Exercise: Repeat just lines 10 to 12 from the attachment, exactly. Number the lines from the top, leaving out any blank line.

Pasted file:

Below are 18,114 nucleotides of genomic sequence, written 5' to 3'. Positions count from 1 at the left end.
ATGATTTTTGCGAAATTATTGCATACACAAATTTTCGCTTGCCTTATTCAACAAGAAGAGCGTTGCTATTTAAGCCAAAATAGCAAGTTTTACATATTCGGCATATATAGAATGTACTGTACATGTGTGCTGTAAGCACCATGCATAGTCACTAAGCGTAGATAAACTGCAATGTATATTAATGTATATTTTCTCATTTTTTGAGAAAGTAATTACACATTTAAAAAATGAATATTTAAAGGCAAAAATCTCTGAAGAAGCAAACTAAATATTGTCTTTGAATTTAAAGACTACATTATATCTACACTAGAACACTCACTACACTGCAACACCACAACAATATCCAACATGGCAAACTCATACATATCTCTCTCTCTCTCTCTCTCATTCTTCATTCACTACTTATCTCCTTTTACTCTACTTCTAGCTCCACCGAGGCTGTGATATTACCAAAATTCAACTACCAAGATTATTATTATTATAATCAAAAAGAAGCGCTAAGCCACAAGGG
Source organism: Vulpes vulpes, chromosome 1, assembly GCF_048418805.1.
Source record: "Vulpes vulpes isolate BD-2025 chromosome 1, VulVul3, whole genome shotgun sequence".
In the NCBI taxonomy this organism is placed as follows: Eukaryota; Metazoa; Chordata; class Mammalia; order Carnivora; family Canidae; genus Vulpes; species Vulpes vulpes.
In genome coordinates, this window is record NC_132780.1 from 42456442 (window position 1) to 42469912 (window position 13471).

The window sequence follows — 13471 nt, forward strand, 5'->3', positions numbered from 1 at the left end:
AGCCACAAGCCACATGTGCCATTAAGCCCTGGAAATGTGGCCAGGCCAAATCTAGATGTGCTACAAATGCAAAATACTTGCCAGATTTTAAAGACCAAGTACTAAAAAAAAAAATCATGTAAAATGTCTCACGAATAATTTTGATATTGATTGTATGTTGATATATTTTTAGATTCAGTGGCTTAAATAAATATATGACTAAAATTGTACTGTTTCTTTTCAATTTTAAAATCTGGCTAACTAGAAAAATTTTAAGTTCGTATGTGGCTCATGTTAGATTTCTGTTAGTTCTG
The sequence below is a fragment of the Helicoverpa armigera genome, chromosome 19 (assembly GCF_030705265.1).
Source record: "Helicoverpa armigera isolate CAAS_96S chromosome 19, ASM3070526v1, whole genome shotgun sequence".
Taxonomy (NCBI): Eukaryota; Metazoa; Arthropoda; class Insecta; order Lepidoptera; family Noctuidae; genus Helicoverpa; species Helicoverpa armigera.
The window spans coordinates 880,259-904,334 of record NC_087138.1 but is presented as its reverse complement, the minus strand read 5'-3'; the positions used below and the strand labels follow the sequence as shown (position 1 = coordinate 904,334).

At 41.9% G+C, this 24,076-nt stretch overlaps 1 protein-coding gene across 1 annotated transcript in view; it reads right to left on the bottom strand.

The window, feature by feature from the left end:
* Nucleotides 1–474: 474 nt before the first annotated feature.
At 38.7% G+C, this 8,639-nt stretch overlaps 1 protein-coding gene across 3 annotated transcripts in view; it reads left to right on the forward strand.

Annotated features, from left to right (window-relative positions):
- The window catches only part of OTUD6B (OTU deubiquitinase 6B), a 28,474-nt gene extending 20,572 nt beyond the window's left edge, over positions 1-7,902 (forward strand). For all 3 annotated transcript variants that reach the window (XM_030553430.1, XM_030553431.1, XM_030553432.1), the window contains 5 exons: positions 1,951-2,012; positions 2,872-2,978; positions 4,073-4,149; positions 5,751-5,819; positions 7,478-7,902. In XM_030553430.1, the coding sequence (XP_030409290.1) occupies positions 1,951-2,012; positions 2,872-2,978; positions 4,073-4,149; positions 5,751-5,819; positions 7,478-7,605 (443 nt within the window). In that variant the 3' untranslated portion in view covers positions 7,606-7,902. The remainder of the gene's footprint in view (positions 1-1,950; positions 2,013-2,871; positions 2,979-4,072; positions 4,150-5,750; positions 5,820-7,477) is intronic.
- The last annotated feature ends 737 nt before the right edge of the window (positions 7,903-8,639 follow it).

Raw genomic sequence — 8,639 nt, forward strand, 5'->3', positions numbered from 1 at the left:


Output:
Source record: "Helicoverpa armigera isolate CAAS_96S chromosome 19, ASM3070526v1, whole genome shotgun sequence".
Taxonomy (NCBI): Eukaryota; Metazoa; Arthropoda; class Insecta; order Lepidoptera; family Noctuidae; genus Helicoverpa; species Helicoverpa armigera.
The window spans coordinates 880,259-904,334 of record NC_087138.1 but is presented as its reverse complement, the minus strand read 5'-3'; the positions used below and the strand labels follow the sequence as shown (position 1 = coordinate 904,334).